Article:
What are the reasons for forcing IDENTITY-marked columns to be NUMERIC? I

hypothesize that it has something to do with ident burning (INT on 32-bit

different size than 64 bit?) such that it is easier to code, but there end

up being problems with datatype mismatches NUMERIC to INT for example. It

would be nice to allow INTs to be IDENTITY (also make porting easier).

Thanks,

--

Matt

I think (but I'm not 100% sure) the original reason for making identity

columns 'numeric' is because of the wider range of the 'numeric' datatype.

Combined with the risk of identity gaps, an 'int' could reach its end very

soon when it's used as an identity column.

Since 12.0, you can use the identity_gap setting to limit the size of

potential gaps, so the original argument might not apply anymore. But I

have no problem with identity columns being numeric, except one: the

'modulo' operator is not allowed for 'numeric' datatypes, which can be a

problem fro writing application code.

Instead of asking for 'int' for an identity column, my request would be to

allow 'modulo' on 'numeric' instead (in fact, I have issued ISUG

enhancement request e01_056 for this).

HTH,

Rob

-------------------------------------------------------------

Rob Verschoor

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Author of "The Complete Sybase ASE Quick Reference Guide"

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Perhaps having a new 8-byte integer datatype would cleanly allow for an

identity column that allows for many-row tables, identity gaps, and modular

division?

Rob,

The identity gap problem makes sense, too. However since numerics are

packed values it would be nice if we could get away from that and instead

use IEEE native types (INT). As Carl stated the 8-byte BIGINT would be fine

here.

--

Matt

Just what do you mean by "numerics are packed values"?

-bret

Bret,

What is stated in the ASE manual:

Exact numeric types: decimal numbers

Use the exact numeric types, numeric and decimal, for numbers that include

decimal points. Data stored in numeric and decimal columns is packed to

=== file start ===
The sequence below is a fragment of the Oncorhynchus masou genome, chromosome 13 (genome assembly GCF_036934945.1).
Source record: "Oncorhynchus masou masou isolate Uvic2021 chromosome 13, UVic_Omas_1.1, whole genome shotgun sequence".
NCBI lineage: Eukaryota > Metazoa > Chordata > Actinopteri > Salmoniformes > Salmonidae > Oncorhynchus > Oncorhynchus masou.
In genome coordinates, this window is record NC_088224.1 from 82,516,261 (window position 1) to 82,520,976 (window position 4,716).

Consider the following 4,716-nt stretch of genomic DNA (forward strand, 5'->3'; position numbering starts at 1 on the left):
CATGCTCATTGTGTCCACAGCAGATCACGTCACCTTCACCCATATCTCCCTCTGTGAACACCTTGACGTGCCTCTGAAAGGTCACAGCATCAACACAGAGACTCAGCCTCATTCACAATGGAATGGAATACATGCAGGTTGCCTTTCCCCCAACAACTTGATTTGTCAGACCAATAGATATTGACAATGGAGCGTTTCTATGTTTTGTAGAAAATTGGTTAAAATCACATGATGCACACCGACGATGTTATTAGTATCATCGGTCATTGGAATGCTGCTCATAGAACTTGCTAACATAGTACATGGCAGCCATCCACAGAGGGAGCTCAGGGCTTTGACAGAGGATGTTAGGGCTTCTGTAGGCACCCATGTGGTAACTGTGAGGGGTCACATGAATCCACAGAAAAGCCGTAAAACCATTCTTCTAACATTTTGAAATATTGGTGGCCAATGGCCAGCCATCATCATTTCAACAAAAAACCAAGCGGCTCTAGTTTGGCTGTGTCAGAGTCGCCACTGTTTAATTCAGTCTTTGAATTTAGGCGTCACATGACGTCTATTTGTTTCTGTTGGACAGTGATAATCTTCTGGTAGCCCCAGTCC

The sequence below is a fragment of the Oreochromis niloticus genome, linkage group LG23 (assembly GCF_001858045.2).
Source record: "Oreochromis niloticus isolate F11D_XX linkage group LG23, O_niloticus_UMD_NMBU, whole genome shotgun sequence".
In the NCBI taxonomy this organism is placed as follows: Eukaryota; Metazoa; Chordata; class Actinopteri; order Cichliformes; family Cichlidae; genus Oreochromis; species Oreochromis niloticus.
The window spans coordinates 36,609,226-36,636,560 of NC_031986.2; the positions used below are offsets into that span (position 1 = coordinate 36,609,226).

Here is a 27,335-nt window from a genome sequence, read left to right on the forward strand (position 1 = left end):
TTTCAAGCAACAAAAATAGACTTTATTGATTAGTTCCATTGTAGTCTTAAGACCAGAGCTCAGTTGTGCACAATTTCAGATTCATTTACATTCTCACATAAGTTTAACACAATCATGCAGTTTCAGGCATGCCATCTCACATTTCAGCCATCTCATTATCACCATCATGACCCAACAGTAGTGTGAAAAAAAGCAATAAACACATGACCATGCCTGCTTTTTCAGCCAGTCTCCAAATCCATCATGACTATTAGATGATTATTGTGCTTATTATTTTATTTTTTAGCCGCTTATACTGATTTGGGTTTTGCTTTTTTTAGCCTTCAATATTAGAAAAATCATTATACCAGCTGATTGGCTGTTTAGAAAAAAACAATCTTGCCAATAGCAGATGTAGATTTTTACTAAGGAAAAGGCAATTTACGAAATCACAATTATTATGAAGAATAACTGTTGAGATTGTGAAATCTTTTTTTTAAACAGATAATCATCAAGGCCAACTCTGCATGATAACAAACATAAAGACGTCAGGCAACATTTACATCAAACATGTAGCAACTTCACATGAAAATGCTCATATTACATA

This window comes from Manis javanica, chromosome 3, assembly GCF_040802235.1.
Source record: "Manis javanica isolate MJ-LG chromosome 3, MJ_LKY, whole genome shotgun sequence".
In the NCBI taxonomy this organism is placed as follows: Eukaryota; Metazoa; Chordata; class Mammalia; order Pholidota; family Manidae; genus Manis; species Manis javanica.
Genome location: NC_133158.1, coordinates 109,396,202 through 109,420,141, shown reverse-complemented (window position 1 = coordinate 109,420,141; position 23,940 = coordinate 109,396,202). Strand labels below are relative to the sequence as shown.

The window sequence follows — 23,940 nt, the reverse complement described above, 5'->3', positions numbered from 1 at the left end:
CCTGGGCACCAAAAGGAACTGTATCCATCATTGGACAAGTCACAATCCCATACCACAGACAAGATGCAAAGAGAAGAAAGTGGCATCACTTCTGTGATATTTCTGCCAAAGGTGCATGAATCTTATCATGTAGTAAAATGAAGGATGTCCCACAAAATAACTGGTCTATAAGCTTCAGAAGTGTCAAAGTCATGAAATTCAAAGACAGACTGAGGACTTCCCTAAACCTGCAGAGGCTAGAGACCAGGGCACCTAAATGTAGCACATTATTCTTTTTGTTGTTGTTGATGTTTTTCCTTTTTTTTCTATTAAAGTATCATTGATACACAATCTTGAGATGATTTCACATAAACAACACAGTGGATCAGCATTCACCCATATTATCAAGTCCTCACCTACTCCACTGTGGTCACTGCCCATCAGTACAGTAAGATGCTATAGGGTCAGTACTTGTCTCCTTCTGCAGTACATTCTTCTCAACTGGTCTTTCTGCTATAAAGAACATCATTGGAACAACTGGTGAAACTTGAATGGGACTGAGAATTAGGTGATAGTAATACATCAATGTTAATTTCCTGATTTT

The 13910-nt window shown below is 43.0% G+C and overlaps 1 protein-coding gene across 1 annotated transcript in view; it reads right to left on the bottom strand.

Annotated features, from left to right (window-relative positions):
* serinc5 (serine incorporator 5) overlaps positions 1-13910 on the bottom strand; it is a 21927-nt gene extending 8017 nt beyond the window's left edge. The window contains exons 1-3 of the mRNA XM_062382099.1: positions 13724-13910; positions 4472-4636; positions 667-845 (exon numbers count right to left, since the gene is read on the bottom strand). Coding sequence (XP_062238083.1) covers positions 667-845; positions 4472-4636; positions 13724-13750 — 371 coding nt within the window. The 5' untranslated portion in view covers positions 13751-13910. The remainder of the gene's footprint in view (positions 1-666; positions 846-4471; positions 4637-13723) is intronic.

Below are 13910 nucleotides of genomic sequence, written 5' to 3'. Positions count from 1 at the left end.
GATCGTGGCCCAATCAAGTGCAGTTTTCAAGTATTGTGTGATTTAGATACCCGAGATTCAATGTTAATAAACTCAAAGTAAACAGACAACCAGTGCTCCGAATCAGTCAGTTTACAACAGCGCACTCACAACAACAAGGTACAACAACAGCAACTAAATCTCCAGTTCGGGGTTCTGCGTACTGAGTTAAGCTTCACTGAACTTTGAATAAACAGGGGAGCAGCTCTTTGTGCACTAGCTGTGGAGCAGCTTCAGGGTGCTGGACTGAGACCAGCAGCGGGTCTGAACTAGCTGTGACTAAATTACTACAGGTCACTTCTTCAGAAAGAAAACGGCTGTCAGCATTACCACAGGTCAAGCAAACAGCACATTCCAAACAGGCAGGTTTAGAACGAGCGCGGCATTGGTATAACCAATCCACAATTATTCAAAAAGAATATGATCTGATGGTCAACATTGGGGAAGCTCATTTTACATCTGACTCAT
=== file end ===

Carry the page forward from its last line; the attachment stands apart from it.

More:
conserve disk space and preserves its accuracy to the least significant

digit after arithmetic operations. The numeric and decimal types are

identical in all respects but one: Only numeric types with a scale of 0 can

be used for the IDENTITY column.

--

Matt

Hi Matt,

Thanks for pointing that out - I think I'll see about having that

wording

changed, it seems somewhat misleading.

NUMERIC isn't packed in the usual sense of a "packed decimal" format,

where

a half-byte is used for each digit (with considerable waste). NUMERIC

is actually rather like an INT, except that it has the sign bit in a

seperate

byte. It is a counter of the number of "scale" units, i.e. if scale is

0,

then it is just a count of the number of 1s, if scale is 2, then it is a

counter

of the number of 1/100ths. a value of 123 in a numeric(3,0) has the

same

bit pattern as a value of 1.23 in a numeric(3,2), 0x007b.

-bret

Bret,

I see, yes I was worried it was as you had guessed.

How efficient is the optimizer when dealing with NUMERIC( x, 0 ) columns?

Or another way, does it optimize differently with NUMERIC( x, 0 ) vs

NUMERIC( x, z )?

Reason why I ask is that again the IDENTITY columns are all searched with

integer parameters, e.g.

WHERE ident_col = 123

How efficient are NUMERIC compared to INT?

Thanks again,

--

Matt

This is a bit of a late post, but my experience has been that as long as the

column datatype size is greater than or equal to (in bytes that is) the

literal or variable in a search arg, the optimizer handles things

adequately. I.E.

create table a (x numeric(10))

create index n on a(x)

declare @z int

select x from a where x=@z

Since a.x is 6 bytes and @z is four (on solaris 2.8 anyway), the index is

used.

However, that's not the case here:

create table a(x numeric(3))

create index n on a(x)

declare @z int

select x from a where x=@z

This time we get a table scan.

Although I've never confirmed this, my assumption has always been that

shrinking a datatype risks an overflow so ase expands smaller datatypes to

larger during implicit conversions, and since expanding all the values in an

index would be expensive, a table scan is done. I'd like to hear some

confirmation on that though.

Also, we have been using "identity burning set factor"=1 and "identity grab

size" = 1 to limit gaps on identities to one value since version 11.0.2 with

numeric(10) identity columns without incident.

Jason Webster

Jason,

It seems to work as you suggest (provided our datatypes are larger than

NUMERIC( 10, 0 )).

I still would rather use a better datatype for IDENTITY columns than

NUMERIC. Pound-for-pound INT is better (more values in less space, not in a

'packed' format, etc). "What about larger identity values than 2.1

billion?" Two suggestions:

1) In that case use the NUMERIC facility

2) Provide us with an 8-byte BIGINT (value ranges are quite large)

For those of us with requirements of NUMERIC( 10, 0 ) or less an INT is a

far better choice. It's smaller (so data and indexes are more likely to be

in the cache) and really a much better datatype to represent and store

integer values.

--

Matt

Or an unsigned int since the values used are seldom negative.

-am Â© 2002

I considered that but figured it was more 'pie in the sky' than BIGINT since

BIGINT is implemented in other DBMS' whereas UNSIGNED INT is only in MySQL

IIRC.

--

Matt

Could always go for both :-)

-am Â© 2002